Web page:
"Remarkably Large" that is the description in the official breed standard. They should also be wide at the bottom, sit high on the head (some servals have ears so close together they almost touch at the base), and noticeable ocelli ('night eyes') on the backs of the ears is desirable.
These babies all have big ears. Heck, Siada was specifically chosen for her ears! Malik has very servally ears, that we wide, with very round tops and that sit quite close together. Siada's ears have very slight points at the top and the very tiniest of ear tuffts if you look closely. Layla's ears are somewhat between the two and while not quite as large, they are, in fact, quite adorable. (Bonus of baby kitton ear photos!)
Below you can see the striking contrast of an F1s ocelli, with the F3 girls who only have the slightest shading on the backs of their ears. (Layla and Siada in the left photo and Malik and Layla in the right.)
Can you tell them apart yet? Maybe? If not, Part 2 of the Definitive Guide to Kittons (covering the build, feetsies and fur) will be coming soon!
One of the appeals of Savannah (and Bengal cats) is their wild patterning. These hybrid cats get this from their wild ancestor (the Serval for the Savannah and the Asian Leopard Cat for the Bengal). The Serval typically has a clear gold or tawny coat with small inky black spots, while the Asian Leopard cat has patterns of rosettes like a larger leopard.
The breed standards for both detail what type of spotting is permitted in the cats (for show purposes). For Savannahs, they can be penalized for having Rosettes in their coat, as the breed standard (according to TICA) for coat pattern is "SPOTTED PATTERN ONLY. The spotted Savannah pattern is made up of bold, solid dark-brown to black spots, which can be round, oval, or elongated. A series of parallel stripes, from the back of the head to just over the shoulder blades, fan out slightly over the back and the spotting pattern follows the line of the stripes from the shoulders continuing the length of the body. Smaller spots will be found on the legs and feet as well as on the face. In the black Savannah ghost spotting may occur. A visible spotting pattern on the smoke Savannah is preferred. In all divisions, any visible pattern must be spotted."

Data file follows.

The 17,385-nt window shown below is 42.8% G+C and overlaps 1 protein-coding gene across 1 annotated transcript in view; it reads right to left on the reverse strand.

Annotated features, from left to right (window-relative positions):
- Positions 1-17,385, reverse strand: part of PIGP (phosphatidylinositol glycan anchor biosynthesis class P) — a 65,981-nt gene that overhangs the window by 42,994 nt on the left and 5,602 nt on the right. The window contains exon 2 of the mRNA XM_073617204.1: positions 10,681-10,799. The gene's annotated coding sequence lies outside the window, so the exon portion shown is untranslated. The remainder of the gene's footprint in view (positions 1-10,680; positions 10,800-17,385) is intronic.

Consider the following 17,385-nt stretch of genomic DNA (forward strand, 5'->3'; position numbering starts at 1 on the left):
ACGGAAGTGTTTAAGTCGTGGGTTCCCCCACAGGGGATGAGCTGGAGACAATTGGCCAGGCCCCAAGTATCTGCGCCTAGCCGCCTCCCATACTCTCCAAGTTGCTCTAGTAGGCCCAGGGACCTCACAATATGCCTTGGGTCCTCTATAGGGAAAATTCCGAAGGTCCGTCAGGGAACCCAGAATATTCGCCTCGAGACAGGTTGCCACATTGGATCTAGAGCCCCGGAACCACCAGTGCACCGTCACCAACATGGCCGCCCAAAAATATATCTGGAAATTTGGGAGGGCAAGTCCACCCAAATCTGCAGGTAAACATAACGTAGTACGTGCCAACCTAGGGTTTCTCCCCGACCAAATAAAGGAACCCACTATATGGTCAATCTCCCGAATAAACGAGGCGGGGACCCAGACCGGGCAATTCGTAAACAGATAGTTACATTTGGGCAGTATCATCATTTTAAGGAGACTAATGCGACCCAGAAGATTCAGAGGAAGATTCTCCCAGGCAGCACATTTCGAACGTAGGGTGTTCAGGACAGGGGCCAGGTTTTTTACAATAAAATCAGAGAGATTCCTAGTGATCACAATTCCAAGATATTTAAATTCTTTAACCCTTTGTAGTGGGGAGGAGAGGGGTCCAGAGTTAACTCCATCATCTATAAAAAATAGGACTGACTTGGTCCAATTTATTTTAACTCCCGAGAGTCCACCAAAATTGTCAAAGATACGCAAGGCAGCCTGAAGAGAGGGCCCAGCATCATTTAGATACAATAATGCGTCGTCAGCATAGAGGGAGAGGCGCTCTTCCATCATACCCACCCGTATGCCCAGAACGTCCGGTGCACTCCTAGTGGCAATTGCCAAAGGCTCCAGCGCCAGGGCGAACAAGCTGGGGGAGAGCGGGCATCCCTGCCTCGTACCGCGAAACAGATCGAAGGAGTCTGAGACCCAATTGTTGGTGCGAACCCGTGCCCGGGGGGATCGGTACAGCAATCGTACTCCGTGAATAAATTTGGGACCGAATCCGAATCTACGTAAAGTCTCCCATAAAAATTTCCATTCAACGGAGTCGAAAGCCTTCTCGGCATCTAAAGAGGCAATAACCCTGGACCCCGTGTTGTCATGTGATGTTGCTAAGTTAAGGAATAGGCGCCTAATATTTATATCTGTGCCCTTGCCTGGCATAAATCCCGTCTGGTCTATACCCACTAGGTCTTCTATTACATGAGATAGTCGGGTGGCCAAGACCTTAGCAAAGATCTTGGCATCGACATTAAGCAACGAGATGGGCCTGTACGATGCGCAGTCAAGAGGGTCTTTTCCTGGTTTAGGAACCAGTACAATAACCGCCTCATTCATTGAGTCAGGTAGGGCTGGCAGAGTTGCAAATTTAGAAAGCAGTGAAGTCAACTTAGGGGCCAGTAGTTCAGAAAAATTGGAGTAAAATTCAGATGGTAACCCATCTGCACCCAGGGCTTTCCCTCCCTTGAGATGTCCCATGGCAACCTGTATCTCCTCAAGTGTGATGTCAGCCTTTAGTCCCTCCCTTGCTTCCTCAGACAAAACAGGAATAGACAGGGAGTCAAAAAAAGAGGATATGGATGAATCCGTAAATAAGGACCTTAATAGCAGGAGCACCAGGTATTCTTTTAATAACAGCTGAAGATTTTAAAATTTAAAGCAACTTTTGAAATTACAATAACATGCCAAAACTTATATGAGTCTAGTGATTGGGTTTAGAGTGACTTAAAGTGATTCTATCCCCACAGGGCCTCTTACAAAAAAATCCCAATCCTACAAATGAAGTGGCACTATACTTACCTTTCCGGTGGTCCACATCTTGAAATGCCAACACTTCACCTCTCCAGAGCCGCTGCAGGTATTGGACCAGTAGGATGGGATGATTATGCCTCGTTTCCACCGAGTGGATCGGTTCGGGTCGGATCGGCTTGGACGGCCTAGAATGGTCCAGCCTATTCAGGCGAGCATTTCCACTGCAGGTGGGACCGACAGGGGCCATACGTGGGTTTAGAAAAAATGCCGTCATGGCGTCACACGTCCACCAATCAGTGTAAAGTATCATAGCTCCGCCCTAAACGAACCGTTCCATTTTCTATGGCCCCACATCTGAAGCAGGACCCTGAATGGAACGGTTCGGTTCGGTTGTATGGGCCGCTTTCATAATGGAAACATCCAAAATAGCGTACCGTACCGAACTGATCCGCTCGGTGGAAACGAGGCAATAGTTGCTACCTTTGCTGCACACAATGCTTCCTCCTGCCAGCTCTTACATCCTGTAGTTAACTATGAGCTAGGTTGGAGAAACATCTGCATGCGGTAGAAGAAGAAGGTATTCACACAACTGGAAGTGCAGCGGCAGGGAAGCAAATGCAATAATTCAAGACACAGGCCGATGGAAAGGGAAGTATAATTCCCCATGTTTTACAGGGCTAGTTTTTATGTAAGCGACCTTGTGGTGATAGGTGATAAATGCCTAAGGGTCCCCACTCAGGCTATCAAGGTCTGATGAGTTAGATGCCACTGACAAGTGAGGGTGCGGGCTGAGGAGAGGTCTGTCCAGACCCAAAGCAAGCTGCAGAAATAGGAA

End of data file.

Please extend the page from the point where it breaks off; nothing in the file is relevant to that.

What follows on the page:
The reason rosettes show up in Savannah coats, is that when the breed was started, Bengals were sometimes used as outcrosses. They are no longer acceptable in the breed, but, some lines carry strong markings that give away their Bengal lineage.
For me personally, I love the bengal heritage. I think it is largely because Nimar (who was born in 2006) had a Bengal cat for a mother, his face and build were very much Savannah, but he had a bit of an orange tinge to his coat and a few hints of rosettes in his patterning. He was beautiful and perfect to me, and I admit freely that I loved those rosettes.
Siada has lots of rosettes, and a pattern that looks like lace on her shoulders. It is unlikely that she would have been chosen by someone as a breeder, but we were looking for a certain personality, giant ears and a pretty face. Rosettes, despite being unwelcome in the breed, were actually a bonus for me.
TICA Standards for Savannahs: http://tica.org/cat-breeds/item/260-savannah-introduction
TICA Standards for Bengals: http://tica.org/cat-breeds/item/184
Savannah Caretaker who is honored to do the job.